As luck would have it, I was already finishing up a line-art master study when Stan posted this assignment, so I get to be the first one to post a submission :D This is a study of one of Carles Dalmau's illustrations, who also did art for Cult of the Lamb. The under-sketch is done in ballpoint pen (because I had not planned on sharing it until this assignment was revealed) and it was drawn on top with a pilot fine-liner (about 0.5mm). Definitely learned a lot, not just about line work, but also about patience and persevering through a long drawing (granted this only took a couple of hours). Original illustration here: https://www.instagram.com/p/CZxOmdIKwrp/?hl=en
re-did the assignment based on the feedback, tried going looser with the lines and focused on exaggerating the shapes. (I'm critique #1 btw) interestingly a lot of the searching lines don't show up that much in these photos because I did them pretty lightly.
I think a lot of people's problem with drawing from imagination is that, in order to get good looking results, you really have to understand your subject well. You need to understand the 3D structure (form) as well as how it moves and distorts. When drawing from observation, you could get away with "copying" the photo without fully understanding why it looks that way. This way you get good results even if you didn't fully understand what you were drawing. But when drawing from imagination, there's nothing to copy, so your drawings will expose all of your shortcomings and the gaps in your knowledge. This is frustrating for a lot of people (including myself), but I think as Stan said, it's an important hurdle to get past. Because you can only improve if you know what your shortcomings are and face them head on. Drawing from observation all the time (especially from photos) allows you to hide those problems away, and I think it really hinders your growth.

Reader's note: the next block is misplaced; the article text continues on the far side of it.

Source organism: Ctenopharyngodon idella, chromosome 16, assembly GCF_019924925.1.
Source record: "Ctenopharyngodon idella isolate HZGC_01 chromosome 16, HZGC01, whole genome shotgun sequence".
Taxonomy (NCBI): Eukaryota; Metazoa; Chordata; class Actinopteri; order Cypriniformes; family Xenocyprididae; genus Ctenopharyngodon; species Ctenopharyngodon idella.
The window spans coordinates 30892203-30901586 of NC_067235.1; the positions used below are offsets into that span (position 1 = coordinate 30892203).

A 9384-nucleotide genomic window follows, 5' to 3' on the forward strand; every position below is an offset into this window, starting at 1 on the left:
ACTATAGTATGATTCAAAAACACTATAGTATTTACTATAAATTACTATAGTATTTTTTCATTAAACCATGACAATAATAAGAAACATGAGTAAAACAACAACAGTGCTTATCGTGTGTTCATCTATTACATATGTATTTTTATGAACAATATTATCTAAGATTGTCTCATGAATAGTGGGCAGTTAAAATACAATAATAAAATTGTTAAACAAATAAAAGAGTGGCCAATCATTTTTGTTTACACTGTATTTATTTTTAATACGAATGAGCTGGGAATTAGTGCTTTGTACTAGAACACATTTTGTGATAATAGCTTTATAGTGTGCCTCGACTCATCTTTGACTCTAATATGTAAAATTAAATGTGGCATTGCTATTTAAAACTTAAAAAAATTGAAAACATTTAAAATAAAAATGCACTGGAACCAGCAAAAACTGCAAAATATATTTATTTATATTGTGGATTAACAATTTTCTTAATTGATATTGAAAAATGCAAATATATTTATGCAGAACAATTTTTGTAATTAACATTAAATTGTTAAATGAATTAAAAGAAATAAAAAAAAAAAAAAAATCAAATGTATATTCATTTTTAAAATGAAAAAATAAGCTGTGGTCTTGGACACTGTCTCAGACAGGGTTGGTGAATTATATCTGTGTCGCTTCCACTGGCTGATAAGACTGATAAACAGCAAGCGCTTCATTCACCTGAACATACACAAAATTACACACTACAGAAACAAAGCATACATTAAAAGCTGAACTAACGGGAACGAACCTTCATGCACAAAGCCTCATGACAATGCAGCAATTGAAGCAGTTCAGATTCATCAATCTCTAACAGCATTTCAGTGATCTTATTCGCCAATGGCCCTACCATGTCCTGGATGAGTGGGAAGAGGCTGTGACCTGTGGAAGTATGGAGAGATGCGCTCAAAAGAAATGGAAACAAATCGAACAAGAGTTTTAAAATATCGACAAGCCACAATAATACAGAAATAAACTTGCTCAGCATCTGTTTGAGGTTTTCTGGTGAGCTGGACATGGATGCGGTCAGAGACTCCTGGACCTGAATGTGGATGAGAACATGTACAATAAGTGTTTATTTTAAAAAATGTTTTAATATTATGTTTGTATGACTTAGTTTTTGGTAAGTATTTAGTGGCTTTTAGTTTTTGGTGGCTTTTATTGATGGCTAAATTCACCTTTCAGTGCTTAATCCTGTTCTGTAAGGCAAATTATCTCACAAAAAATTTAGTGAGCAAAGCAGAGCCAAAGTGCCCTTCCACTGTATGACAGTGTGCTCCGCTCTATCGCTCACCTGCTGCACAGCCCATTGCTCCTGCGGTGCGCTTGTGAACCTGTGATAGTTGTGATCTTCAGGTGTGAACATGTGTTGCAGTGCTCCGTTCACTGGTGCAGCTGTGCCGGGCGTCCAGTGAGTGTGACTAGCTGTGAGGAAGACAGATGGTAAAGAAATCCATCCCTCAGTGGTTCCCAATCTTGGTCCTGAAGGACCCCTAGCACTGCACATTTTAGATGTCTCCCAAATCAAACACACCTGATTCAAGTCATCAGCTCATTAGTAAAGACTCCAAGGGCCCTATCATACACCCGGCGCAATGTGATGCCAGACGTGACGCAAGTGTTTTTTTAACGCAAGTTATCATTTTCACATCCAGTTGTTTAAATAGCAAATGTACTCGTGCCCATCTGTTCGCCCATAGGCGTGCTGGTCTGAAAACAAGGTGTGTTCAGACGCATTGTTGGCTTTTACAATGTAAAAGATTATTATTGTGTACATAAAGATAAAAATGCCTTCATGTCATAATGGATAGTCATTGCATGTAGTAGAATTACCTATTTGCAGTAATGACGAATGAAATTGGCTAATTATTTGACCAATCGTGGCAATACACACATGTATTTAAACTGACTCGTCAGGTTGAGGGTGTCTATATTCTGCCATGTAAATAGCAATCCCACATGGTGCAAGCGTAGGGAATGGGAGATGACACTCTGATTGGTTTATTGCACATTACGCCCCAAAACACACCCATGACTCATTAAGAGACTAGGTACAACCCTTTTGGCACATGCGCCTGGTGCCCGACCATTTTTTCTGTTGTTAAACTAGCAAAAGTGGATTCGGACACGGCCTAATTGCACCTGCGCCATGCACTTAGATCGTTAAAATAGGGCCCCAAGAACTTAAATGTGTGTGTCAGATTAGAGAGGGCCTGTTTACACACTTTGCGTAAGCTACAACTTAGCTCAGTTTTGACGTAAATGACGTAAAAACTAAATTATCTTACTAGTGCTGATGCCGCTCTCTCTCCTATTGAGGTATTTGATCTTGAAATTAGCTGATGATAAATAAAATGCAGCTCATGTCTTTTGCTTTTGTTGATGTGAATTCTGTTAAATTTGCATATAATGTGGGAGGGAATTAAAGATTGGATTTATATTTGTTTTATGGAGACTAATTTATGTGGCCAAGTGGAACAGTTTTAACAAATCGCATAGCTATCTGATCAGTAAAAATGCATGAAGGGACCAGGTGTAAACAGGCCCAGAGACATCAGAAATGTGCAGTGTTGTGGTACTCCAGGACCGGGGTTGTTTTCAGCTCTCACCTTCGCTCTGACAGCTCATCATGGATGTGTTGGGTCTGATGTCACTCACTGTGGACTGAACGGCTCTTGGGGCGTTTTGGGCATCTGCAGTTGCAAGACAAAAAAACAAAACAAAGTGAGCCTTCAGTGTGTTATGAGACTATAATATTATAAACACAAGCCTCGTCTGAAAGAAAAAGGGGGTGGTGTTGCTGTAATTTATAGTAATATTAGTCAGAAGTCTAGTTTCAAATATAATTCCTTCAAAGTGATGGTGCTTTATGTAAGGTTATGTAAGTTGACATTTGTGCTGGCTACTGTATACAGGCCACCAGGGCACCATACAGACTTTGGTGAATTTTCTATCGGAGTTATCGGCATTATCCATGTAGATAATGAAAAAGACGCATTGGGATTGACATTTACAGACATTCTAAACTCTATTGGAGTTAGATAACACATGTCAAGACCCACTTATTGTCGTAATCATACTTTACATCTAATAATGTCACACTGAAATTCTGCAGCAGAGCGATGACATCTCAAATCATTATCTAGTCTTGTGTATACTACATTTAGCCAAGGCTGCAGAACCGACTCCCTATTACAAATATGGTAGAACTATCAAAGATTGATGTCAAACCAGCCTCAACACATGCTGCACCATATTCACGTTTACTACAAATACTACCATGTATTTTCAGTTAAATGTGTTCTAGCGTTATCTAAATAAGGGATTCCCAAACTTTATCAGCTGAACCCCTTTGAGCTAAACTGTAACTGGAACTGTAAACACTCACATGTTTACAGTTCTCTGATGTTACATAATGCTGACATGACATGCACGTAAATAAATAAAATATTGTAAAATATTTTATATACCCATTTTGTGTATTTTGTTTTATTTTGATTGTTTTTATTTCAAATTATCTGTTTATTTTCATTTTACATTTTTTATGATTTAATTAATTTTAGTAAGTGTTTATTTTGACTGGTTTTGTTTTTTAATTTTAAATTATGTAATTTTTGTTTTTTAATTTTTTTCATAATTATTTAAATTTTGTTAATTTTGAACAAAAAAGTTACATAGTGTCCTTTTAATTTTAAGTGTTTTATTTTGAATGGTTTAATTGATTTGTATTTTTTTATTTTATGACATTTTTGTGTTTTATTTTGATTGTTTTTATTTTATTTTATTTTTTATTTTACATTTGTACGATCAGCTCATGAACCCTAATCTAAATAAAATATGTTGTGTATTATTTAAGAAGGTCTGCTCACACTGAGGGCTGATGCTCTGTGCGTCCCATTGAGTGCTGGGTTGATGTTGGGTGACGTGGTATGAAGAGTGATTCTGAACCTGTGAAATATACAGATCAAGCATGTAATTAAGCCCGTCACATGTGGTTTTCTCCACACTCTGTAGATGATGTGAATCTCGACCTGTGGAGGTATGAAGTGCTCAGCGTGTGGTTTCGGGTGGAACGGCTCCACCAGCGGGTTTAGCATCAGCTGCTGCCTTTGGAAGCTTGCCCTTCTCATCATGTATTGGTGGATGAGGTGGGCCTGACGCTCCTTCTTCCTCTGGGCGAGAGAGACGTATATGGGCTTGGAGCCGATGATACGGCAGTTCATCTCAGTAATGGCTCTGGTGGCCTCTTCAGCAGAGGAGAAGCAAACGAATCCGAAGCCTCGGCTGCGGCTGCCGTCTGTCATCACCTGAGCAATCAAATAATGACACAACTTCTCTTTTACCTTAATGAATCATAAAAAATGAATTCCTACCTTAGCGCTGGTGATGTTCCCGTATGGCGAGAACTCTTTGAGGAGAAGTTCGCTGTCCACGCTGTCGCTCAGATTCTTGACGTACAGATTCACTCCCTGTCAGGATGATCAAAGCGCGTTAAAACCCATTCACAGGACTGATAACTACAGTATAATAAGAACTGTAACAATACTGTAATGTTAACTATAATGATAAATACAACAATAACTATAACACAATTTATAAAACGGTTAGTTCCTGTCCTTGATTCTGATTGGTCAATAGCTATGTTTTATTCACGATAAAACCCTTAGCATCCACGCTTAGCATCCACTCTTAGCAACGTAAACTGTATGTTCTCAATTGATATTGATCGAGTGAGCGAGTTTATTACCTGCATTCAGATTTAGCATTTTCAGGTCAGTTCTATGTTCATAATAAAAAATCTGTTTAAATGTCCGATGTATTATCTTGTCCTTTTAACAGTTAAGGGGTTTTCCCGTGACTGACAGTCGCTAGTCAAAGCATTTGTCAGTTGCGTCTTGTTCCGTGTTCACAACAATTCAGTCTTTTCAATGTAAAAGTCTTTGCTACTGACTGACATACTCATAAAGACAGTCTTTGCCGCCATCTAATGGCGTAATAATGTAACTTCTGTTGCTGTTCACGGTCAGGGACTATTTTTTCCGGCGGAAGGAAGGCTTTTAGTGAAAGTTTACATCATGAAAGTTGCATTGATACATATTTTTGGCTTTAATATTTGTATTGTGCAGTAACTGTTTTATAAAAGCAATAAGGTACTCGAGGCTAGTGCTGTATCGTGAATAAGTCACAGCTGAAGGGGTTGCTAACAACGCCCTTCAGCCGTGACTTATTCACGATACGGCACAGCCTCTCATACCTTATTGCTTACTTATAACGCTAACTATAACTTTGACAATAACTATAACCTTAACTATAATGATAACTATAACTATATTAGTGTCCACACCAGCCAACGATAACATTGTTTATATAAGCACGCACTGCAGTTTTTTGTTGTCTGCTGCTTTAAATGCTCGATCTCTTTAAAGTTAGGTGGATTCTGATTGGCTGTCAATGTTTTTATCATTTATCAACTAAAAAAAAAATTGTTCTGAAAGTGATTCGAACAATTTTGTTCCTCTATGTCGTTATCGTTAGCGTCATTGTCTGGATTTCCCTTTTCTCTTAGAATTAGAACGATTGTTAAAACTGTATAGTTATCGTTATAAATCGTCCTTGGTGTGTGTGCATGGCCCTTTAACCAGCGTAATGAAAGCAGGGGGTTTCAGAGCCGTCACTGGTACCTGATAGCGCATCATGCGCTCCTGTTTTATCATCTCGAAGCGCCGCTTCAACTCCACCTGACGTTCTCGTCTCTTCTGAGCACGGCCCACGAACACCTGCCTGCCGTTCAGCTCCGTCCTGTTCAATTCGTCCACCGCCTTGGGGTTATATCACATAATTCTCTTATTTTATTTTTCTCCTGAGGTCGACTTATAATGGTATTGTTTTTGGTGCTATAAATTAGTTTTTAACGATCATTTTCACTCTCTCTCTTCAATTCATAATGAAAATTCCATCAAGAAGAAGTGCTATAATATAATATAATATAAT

Thank you so much for the feedback! I always put cross-contours in as a sort of after-thought, but as you said, they are important in describing the form accurately, so it's not good to just draw sloppy indications of the wrapping lines. I often have trouble fully-understanding the form of something I'm drawing and I think this is a big reason why! I will definitely be more careful and deliberate with my line placements now! No more rushing through a drawing and just hatching in c-curves!
One interesting thing Stan mentioned was that drawing contour lines like this only really works when drawing from reference/life; drawing from imagination will have a totally different approach. Of course, it's still important to pay attention to these contours as they train your observation skills. Also, I find that for me, contour lines serve as a guide for putting the 3d forms in the right place and orientation. Even when drawing from imagination, sometimes I start with a contour line and then figure out how the forms fit that contour from there, making adjustments as needed (e.g. when drawing the face at different angles).
day 07: drawings from imagination!!!! I used some poses as reference but everything else (cloth, hair, face, body proportions) is original! Very proud of these, when drawing from imagination I always had trouble fleshing out the details and shading properly and while these aren't perfect, it's good that I'm able to take the first step :D All those cloth studies paying off!